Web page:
Working Safely Around Downed Electrical Wires

Downed power lines after winter storm. Courtesy of PSNH
Courtesy of PSNH
Reading Time: 5 minutes

Electrical hazards quickly multiply for workers involved in cleanup and recovery efforts following major disasters and weather emergencies. Life-threatening danger exists around downed and low-hanging electrical wires, which can still be energized following a storm.

Tree Care

Contact with electricity is one of the leading causes of death for tree care workers. Here are just a few examples of electrocutions that could have been prevented:

  • A 26-year-old landscaper1 was electrocuted while trimming tree branches from a portable work platform. He had been using a pole saw to trim tree branches. The pole saw came in contact with the energized overhead power lines, and he was electrocuted and then ignited. There were no co-workers or supervisors on the site when the incident happened. He died later that day of his injuries.
  • A tree trimmer was electrocuted2 while trimming tree branches in a residential front yard. He was hired by a homeowner to trim the branches of a tree that was growing into utility lines. He was attached to the tree with climbing spurs and fall protection while cutting the branch with a chain saw. The branch that was cut did not fully detach from the tree and struck the energized power line, sending an electric current into the victim’s body. The investigation determined that the worker had not followed requirements on line clearance and proximity to energized lines.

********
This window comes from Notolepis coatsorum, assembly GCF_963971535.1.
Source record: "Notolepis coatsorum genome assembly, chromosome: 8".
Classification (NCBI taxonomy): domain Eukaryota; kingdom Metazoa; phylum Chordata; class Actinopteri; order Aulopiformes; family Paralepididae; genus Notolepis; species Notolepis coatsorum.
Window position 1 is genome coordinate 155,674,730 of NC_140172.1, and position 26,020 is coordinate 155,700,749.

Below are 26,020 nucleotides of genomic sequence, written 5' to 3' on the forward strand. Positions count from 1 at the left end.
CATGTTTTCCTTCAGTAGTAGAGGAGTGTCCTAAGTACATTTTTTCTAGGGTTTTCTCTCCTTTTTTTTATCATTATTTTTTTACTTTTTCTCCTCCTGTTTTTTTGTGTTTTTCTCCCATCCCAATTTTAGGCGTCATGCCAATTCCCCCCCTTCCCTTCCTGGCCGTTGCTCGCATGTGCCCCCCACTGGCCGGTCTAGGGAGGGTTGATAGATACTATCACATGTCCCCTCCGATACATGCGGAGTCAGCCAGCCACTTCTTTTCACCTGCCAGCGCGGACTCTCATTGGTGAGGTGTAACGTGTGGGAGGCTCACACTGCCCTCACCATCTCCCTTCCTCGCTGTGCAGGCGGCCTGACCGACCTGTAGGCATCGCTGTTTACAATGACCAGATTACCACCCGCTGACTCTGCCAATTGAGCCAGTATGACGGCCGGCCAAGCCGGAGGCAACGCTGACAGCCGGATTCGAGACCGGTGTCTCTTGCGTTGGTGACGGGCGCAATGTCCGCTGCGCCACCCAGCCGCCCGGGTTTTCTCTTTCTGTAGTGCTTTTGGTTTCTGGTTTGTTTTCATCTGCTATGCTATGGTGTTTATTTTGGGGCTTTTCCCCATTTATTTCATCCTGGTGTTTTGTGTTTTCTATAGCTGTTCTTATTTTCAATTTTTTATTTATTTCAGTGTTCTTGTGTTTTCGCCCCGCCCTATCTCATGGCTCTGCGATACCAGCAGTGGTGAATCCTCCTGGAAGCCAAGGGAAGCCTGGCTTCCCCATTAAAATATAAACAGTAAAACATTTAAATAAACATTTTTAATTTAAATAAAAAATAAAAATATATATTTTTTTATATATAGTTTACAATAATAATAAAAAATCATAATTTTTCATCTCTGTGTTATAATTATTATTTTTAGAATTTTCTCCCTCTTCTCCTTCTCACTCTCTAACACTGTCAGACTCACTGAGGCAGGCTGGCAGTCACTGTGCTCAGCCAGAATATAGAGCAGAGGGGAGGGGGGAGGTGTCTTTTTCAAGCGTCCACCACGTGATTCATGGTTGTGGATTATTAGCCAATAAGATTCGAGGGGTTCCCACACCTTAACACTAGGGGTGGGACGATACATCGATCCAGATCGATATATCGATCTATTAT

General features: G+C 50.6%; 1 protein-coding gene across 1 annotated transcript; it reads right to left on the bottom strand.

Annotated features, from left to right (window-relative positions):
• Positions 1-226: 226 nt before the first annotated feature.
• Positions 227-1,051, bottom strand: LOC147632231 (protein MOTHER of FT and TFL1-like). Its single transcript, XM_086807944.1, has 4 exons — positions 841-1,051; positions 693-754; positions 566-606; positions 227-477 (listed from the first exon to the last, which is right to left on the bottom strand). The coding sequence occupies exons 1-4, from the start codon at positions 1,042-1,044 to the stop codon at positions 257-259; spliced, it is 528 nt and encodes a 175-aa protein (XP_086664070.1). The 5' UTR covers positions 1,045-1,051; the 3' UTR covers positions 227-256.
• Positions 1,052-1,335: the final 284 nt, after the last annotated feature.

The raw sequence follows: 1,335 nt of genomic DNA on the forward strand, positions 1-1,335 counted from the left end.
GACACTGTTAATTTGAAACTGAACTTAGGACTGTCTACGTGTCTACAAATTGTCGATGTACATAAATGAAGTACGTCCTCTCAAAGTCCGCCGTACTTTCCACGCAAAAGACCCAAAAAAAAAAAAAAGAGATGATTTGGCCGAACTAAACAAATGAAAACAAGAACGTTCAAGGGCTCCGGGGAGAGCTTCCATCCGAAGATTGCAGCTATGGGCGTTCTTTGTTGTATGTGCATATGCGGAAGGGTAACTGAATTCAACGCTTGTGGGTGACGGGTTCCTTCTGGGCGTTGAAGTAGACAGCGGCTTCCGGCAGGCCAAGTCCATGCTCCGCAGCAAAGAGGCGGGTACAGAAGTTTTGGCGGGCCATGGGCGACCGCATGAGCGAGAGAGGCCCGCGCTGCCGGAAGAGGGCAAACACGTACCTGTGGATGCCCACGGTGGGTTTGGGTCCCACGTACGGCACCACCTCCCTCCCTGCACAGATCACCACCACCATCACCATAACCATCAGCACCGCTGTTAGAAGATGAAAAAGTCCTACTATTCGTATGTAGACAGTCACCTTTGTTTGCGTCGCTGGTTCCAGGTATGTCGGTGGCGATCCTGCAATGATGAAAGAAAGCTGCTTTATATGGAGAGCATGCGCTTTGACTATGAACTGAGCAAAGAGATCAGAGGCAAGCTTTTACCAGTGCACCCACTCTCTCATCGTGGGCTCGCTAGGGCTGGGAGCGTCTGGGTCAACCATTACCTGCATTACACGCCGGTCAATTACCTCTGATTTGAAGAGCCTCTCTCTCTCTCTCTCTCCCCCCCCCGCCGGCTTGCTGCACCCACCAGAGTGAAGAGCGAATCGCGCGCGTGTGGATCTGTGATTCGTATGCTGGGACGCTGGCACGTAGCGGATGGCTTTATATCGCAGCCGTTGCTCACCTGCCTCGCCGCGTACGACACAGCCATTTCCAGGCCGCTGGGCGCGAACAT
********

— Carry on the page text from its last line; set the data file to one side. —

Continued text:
• In New Jersey, a 21-year-old landscaper3 was electrocuted when a felled tree landed on an overhead power line and caused the power line to drop. The investigation determined that the family-owned business had no written safety and health policy.

Don’t become part of a tragic headline. Be sure that you and your employees know the risks of tree work near sources of electricity.

Safety First

Always consider all electrical equipment, lines, and conductors to be energized. If you notice downed wires or damaged electrical equipment, contact appropriate utility personnel if you can. Circuits do not always turn off when a power line falls into a tree or onto the ground. Reclosures automatically try to reset circuits and restore power when it is interrupted. Even if electric lines are not sparking or humming, fallen electric lines can electrocute you if you touch them or the ground nearby.